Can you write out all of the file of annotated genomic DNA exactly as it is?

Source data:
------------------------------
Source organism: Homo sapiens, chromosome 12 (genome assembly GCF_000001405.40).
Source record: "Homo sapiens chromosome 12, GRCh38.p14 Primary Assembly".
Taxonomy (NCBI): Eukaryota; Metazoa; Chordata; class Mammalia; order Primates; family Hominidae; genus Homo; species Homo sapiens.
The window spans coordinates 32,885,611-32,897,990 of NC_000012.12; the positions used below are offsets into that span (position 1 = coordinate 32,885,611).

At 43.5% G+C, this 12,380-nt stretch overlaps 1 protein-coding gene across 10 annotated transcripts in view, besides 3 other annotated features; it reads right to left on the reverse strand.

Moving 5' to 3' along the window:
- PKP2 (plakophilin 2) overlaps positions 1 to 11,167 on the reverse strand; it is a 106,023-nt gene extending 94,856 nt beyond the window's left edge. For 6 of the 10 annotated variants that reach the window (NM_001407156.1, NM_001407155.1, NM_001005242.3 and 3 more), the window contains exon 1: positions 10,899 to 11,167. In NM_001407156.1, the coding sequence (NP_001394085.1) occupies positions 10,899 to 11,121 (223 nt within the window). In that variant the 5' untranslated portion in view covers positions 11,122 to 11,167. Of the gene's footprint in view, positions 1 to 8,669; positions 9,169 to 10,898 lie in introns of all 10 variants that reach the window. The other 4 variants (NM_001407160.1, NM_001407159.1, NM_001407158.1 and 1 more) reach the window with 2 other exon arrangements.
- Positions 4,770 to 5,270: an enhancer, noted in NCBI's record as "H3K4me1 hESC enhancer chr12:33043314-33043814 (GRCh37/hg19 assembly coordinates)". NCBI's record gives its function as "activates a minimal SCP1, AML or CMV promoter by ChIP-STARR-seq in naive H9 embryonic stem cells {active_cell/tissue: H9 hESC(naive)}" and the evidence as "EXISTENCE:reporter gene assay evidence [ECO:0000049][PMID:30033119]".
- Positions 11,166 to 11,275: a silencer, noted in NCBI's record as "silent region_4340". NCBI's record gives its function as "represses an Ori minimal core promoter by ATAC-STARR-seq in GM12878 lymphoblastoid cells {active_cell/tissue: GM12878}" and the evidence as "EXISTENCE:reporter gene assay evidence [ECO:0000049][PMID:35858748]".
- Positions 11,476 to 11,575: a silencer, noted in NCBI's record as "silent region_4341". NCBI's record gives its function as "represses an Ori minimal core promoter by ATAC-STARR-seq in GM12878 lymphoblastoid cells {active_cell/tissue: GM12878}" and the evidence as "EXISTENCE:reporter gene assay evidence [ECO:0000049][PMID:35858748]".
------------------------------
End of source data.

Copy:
Source organism: Homo sapiens, chromosome 12 (genome assembly GCF_000001405.40).
Source record: "Homo sapiens chromosome 12, GRCh38.p14 Primary Assembly".
Taxonomy (NCBI): Eukaryota; Metazoa; Chordata; class Mammalia; order Primates; family Hominidae; genus Homo; species Homo sapiens.
The window spans coordinates 32,885,611-32,897,990 of NC_000012.12; the positions used below are offsets into that span (position 1 = coordinate 32,885,611).

At 43.5% G+C, this 12,380-nt stretch overlaps 1 protein-coding gene across 10 annotated transcripts in view, besides 3 other annotated features; it reads right to left on the reverse strand.

Moving 5' to 3' along the window:
- PKP2 (plakophilin 2) overlaps positions 1 to 11,167 on the reverse strand; it is a 106,023-nt gene extending 94,856 nt beyond the window's left edge. For 6 of the 10 annotated variants that reach the window (NM_001407156.1, NM_001407155.1, NM_001005242.3 and 3 more), the window contains exon 1: positions 10,899 to 11,167. In NM_001407156.1, the coding sequence (NP_001394085.1) occupies positions 10,899 to 11,121 (223 nt within the window). In that variant the 5' untranslated portion in view covers positions 11,122 to 11,167. Of the gene's footprint in view, positions 1 to 8,669; positions 9,169 to 10,898 lie in introns of all 10 variants that reach the window. The other 4 variants (NM_001407160.1, NM_001407159.1, NM_001407158.1 and 1 more) reach the window with 2 other exon arrangements.
- Positions 4,770 to 5,270: an enhancer, noted in NCBI's record as "H3K4me1 hESC enhancer chr12:33043314-33043814 (GRCh37/hg19 assembly coordinates)". NCBI's record gives its function as "activates a minimal SCP1, AML or CMV promoter by ChIP-STARR-seq in naive H9 embryonic stem cells {active_cell/tissue: H9 hESC(naive)}" and the evidence as "EXISTENCE:reporter gene assay evidence [ECO:0000049][PMID:30033119]".
- Positions 11,166 to 11,275: a silencer, noted in NCBI's record as "silent region_4340". NCBI's record gives its function as "represses an Ori minimal core promoter by ATAC-STARR-seq in GM12878 lymphoblastoid cells {active_cell/tissue: GM12878}" and the evidence as "EXISTENCE:reporter gene assay evidence [ECO:0000049][PMID:35858748]".
- Positions 11,476 to 11,575: a silencer, noted in NCBI's record as "silent region_4341". NCBI's record gives its function as "represses an Ori minimal core promoter by ATAC-STARR-seq in GM12878 lymphoblastoid cells {active_cell/tissue: GM12878}" and the evidence as "EXISTENCE:reporter gene assay evidence [ECO:0000049][PMID:35858748]".